An Absolute Beginner’s Tutorial On Flex 3 Article

Rhys Tague
Taking Things Further: ActionScript 3.0

While MXML defines the structure of your Flex application, ActionScript 3.0 defines your application’s behaviour.

Now, you may be thinking, "Hang on. If I can do so much with MXML, why do I need ActionScript 3.0?" Well here’s the confusing part; MXML is actually a pretty form of ActionScript 3.0. In fact, MXML is converted to ActionScript 3.0 when you compile it. Let’s look at an example that shows how similar MXML and ActionScript 3.0 are. The following code creates the same component (a Button), first in MXML, and then in ActionScript 3.0:

<?xml version="1.0" encoding="utf-8"?>   
<mx:Application xmlns:mx=""    
   layout="absolute" creationComplete="init()">  
 <mx:Button label="This one is done by MXML" x="10" y="10" />  <mx:Script>  
   import mx.controls.Button;  
   //Init Function is executed when the application boots  
   private function init():void {  
     //Create a new button  
     var newButton:Button = new Button();  
     //Modify Properties  
     newButton.label = "This one is done by ActionScript";  
     newButton.x = 10;  
     newButton.y = 40;  
     //Add the new button to the stage (Screen)  

The application that results when you compile this file will look like this:

MXML and ActionScript 3.0 buttons

As you can see, both approaches for creating a button produce the same result — but there’s far less typing involved with MXML than with ActionScript 3.0. Designing an application with ActionScript 3.0 would be a nightmare. MXML was created to simplify the work for you.

You still need to use ActionScript in your application, however; you’ll need to define what happens when that button is clicked, for example. Look at it in this way: you design your application with MXML, and you make it work with ActionScript 3.0. By using MXML and ActionScript, you’re separating the structural code from the programming logic. This is an important philosophy to remember when building Flex applications — especially when you’re building complex components down the track.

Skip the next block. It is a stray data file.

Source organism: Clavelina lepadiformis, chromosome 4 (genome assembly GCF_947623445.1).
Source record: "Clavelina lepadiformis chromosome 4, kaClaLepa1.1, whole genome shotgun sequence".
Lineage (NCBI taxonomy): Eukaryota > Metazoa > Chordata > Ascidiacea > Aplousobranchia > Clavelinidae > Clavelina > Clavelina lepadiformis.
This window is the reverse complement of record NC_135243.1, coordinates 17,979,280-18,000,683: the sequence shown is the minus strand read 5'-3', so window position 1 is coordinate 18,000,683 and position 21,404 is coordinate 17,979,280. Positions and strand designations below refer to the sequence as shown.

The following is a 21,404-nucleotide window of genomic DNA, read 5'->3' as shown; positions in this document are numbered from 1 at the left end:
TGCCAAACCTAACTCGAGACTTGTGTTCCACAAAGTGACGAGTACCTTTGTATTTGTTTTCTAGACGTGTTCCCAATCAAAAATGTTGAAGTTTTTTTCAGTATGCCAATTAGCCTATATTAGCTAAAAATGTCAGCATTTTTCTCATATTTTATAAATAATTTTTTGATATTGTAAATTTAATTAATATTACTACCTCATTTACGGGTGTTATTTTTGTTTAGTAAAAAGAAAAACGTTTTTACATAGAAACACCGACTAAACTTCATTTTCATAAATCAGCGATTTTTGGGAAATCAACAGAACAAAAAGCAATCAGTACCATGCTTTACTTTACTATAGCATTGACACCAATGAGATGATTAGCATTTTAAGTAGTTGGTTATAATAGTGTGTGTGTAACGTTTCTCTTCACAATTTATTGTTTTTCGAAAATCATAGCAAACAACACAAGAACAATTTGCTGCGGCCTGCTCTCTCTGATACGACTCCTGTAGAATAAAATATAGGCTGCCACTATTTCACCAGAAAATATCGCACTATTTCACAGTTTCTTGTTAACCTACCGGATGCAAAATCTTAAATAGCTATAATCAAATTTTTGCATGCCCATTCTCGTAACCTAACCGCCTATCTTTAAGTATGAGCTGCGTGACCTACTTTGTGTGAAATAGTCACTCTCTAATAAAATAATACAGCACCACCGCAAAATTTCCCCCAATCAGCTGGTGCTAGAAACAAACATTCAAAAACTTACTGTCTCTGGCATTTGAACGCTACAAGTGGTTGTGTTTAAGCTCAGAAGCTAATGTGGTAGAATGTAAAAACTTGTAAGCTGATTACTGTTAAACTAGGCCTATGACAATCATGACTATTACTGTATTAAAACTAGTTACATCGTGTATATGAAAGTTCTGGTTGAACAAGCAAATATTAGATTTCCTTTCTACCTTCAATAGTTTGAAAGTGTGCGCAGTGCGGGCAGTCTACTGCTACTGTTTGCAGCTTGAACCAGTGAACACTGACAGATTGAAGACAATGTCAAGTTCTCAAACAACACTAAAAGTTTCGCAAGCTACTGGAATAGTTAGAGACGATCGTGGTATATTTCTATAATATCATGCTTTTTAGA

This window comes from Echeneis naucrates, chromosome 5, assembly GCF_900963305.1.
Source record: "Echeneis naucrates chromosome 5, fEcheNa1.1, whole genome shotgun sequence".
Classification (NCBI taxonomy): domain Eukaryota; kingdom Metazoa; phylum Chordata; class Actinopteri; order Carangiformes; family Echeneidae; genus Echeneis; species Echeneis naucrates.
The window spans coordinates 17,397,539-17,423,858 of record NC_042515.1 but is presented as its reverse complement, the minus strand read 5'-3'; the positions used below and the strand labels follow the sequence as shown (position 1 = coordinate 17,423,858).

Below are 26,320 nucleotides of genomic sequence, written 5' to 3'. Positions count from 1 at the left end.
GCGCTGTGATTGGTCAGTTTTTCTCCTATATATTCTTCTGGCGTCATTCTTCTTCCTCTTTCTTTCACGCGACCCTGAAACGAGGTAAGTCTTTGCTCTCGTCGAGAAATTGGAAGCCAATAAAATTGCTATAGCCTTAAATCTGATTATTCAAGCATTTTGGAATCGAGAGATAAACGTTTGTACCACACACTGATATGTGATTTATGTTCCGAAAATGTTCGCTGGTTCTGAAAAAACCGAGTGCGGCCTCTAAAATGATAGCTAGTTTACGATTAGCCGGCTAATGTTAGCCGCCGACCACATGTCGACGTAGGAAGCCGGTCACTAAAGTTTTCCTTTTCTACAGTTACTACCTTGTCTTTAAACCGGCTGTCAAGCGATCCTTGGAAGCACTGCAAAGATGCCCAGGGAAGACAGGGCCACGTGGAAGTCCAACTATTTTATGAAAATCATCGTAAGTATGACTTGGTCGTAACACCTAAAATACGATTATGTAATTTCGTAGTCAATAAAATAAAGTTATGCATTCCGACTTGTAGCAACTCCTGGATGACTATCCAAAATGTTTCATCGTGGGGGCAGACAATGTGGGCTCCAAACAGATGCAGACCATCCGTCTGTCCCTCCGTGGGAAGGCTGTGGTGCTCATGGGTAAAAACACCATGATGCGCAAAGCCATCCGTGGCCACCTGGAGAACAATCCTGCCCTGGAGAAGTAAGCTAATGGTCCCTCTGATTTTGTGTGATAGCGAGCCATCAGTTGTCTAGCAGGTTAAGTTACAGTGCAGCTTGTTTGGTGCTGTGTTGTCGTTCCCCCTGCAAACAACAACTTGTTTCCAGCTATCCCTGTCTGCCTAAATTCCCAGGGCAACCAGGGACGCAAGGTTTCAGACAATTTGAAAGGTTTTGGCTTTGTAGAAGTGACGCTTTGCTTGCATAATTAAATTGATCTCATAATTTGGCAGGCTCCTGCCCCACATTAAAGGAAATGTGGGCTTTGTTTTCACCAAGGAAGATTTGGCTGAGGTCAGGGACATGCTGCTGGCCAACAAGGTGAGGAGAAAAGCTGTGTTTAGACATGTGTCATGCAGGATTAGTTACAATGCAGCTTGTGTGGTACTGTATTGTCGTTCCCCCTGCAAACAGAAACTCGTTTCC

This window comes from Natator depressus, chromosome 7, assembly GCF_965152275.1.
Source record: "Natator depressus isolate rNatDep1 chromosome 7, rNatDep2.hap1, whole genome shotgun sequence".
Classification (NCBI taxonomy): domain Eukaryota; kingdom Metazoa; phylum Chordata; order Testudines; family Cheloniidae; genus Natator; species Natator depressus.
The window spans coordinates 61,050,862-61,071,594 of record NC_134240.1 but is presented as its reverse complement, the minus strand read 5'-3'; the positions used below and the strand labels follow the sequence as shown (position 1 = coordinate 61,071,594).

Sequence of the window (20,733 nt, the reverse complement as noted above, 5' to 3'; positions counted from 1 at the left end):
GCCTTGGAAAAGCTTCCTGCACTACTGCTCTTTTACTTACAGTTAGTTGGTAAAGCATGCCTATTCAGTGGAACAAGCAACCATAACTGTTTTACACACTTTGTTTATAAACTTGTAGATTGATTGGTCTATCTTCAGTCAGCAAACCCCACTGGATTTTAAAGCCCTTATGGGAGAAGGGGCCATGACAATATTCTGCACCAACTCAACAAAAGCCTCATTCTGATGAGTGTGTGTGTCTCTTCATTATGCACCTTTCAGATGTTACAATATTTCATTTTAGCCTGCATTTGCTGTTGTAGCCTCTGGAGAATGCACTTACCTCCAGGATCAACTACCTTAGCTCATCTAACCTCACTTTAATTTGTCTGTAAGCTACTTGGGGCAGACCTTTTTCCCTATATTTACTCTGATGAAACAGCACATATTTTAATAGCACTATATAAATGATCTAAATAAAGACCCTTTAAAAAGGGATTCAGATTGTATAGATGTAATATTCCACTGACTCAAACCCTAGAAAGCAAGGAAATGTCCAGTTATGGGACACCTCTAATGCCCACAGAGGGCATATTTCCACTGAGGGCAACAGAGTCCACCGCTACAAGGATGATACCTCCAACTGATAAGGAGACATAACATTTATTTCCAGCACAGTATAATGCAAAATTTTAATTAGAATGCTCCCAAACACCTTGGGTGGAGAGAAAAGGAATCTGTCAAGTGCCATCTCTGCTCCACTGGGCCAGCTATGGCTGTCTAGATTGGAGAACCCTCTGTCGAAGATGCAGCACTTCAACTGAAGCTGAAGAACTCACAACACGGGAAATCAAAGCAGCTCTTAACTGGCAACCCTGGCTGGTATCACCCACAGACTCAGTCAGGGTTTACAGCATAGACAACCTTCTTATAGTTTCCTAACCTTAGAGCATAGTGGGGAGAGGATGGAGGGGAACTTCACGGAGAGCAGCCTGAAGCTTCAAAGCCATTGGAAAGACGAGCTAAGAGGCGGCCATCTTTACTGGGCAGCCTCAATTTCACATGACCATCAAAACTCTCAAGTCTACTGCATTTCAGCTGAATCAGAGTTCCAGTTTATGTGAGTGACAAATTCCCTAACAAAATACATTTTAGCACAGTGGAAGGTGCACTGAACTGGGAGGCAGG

ActionScript 3.0 is an ECMAScript-based scripting language, which means that it adopts the ECMA scripting language standards. ActionScript 3.0 is a giant leap forward from is predecessor, ActionScript 2.0. The reason for this is that ActionScript 3.0 is now a truly object oriented programming (OOP) language. In fact, the entire framework of Flex is made up of object classes that have been written by Adobe.

If you want to develop complex RIAs, I’d recommend that you invest some time in understanding OOP. Most of the programming done in Flex is event-driven, which means that functions are run when a component triggers an event (for example, when a mouse clicks a button on the page). The Adobe Livedocs site has some great examples of object-oriented ActionScript.

The full details of ActionScript 3.0 syntax and OOP are beyond the scope of this article, but if you’ve done any JavaScript programming before, you are certainly well on your way.


Flex 3.0 is rapidly gaining steam; as a result there are some fantastic resources out there for anyone who wants to get started in building RIAs with Flex. Here’s a sample:


This article barely skimmed the surface of the Flex framework, although we did cover the basics of what the framework provides, and how MXML and ActionScript 3.0 work together. While this was a very gentle introduction to the concepts behind Flex, it should give you enough grounding in the concepts to go forth and experiment on your own.

Now that you’ve taken your first step in Flex development, the next step is to actually understand the components, play around with them to build your first application, and apply some ActionScript to really give it some life.

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